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Thanks to the support from golfers and sponsors, NOVEC HELPS raised more than $33,000 for Northern Virginia charities, youth programs, and other organizations at the 2021 NOVEC HELPS Annual Charity Golf Tournament at Bull Run Golf Club in Haymarket, VA.


"The overnight downpours didn't put a damper on this year's golf tournament!" says Nan Musick, NOVEC HELPS Board of Directors chairperson. "Undeterred golfers and sponsors were rewarded with the sun coming out right about start time. A big thank you to all of our sponsors and to Bull Run Golf Club for making this year's tournament such a success."


Tournament Winners


First Place – Jerry Lee, Bill Hart, Pat Howle

Second Place – Bill Hamlin, Matt Coleman, Tom Rollins, Dustin Dobson

Third Place – Drew Skinner, Tom Weaver, Martin Jackson, Tim Grahl


Team Photos


Thank you to our sponsors!


Platinum Sponsors

Bradley Electro Sales Corp.

Lee Electrical Construction, Inc.

New River Electrical Corp.

The Okonite Company


Banquet

Burns & McDonnell

Jennings, Strouss & Salmon, PLC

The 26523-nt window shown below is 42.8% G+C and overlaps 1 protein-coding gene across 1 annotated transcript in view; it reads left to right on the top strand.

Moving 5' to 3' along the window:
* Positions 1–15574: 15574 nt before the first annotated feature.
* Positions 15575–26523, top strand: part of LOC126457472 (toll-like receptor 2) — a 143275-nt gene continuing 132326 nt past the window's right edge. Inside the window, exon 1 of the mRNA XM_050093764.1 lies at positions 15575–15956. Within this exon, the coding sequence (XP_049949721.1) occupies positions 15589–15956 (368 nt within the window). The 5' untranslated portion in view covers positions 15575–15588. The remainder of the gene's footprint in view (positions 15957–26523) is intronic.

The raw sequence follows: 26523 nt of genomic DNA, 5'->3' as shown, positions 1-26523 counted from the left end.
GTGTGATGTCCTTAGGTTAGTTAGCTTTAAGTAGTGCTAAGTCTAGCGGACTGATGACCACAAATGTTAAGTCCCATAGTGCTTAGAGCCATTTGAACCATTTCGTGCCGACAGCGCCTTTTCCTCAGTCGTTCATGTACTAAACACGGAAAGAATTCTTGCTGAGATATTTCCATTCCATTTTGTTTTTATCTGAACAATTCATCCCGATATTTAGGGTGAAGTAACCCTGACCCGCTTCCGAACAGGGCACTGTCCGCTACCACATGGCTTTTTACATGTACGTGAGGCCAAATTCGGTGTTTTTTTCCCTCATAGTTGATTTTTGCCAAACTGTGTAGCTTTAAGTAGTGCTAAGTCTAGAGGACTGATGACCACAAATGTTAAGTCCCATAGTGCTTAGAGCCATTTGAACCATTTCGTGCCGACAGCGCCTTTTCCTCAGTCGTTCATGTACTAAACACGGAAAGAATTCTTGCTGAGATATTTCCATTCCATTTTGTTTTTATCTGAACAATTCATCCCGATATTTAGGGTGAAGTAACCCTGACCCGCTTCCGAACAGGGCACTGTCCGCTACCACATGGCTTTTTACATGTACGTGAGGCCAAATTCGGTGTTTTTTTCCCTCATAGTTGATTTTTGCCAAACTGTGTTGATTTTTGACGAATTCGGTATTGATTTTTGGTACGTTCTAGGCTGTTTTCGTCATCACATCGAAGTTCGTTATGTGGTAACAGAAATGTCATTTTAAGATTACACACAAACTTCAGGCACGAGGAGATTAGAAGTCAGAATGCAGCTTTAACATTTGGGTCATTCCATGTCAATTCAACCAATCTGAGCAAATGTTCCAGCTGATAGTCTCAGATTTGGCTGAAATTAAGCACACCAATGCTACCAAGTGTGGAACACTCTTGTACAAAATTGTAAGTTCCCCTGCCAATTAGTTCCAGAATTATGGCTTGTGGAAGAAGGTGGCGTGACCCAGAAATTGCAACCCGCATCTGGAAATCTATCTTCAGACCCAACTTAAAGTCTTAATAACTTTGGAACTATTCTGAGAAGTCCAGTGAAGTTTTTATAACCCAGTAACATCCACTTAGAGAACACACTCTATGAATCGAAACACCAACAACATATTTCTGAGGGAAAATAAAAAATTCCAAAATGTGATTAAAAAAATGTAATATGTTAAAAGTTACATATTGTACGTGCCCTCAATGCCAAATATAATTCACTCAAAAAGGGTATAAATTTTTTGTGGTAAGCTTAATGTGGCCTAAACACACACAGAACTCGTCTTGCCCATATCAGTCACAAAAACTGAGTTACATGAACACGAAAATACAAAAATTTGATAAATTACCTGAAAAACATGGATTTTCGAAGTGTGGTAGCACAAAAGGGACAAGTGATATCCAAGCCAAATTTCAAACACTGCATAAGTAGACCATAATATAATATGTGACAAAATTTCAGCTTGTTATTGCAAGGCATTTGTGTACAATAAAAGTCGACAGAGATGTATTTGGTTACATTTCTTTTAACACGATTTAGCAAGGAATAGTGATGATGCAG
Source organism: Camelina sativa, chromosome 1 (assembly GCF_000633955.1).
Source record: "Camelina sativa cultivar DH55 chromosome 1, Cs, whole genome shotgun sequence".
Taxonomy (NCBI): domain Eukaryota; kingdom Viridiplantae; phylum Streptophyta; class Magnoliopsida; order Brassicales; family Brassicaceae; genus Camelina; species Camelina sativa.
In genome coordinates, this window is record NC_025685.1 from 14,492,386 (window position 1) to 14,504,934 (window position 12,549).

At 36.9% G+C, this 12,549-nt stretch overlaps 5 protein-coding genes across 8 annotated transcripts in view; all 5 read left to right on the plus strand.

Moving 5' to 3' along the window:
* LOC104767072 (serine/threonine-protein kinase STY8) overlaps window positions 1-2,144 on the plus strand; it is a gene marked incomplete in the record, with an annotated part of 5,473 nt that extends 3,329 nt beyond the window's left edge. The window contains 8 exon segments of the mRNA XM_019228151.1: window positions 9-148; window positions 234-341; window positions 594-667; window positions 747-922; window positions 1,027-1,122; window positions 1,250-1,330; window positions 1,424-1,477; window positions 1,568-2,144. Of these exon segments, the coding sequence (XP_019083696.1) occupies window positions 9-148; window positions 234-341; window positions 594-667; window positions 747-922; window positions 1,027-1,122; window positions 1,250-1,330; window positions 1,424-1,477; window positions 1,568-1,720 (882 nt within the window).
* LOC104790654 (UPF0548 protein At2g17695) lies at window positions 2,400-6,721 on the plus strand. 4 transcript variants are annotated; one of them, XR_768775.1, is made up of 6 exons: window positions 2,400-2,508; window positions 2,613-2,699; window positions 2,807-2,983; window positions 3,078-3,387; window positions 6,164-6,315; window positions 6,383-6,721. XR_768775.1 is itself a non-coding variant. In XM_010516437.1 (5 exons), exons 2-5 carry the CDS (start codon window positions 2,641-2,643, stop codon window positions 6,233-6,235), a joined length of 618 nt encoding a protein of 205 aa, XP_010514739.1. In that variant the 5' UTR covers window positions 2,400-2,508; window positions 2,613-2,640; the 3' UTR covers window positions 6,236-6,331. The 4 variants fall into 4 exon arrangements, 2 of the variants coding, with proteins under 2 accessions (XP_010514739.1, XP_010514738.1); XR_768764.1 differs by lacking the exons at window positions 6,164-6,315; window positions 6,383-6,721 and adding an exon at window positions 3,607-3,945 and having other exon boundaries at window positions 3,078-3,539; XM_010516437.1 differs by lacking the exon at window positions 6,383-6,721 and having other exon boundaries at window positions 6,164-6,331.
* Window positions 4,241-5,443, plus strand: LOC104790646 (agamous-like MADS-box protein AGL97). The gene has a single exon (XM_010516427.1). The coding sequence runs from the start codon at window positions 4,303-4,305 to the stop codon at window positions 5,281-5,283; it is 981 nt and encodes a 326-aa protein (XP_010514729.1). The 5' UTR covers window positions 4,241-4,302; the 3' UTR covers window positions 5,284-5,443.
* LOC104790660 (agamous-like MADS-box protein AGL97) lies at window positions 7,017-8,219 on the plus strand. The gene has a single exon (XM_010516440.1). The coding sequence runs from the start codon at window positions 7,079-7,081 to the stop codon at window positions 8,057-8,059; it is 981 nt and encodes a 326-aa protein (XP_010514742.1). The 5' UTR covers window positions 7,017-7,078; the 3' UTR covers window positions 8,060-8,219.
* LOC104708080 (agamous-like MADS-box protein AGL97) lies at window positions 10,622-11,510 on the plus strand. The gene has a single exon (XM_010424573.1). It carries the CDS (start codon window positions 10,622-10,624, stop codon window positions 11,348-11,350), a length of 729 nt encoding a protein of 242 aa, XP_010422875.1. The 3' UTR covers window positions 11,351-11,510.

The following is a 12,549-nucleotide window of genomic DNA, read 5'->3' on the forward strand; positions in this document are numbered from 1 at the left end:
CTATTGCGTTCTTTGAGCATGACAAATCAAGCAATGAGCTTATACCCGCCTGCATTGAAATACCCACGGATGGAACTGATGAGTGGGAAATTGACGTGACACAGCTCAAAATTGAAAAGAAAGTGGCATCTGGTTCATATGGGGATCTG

NOVEC


Beverage

NEXTEra Energy


Player Gift

Amazon Web Services


Gold

Cintas of Culpepper

Deporter, Dominick & Associates, LLC

Dewberry

Eaton/Anixter

MEPPI

Nokia

NRTC

Prospect Solar

Utility Sales Associates


Silver

HomeServe USA


Bronze

EDF Energy North America

Lekson Associates


Hole

Atlantic Power Sales

Commonwealth Consultants

Electel Cooperative Credit Union

KO Distilling

Munich RE

NOVEC Energy Solutions

NOVEC Solutions

PowerTech

Smart Grid Solutions

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Each year, NOVEC employees have the chance to work in the community to help organizations through Day of Caring. This year NOVEC HELPS partnered with Western Fairfax Christian Ministries and House of Mercy. Both organizations help families in crisis by providing food, financial assistance, and educational classes along with other services.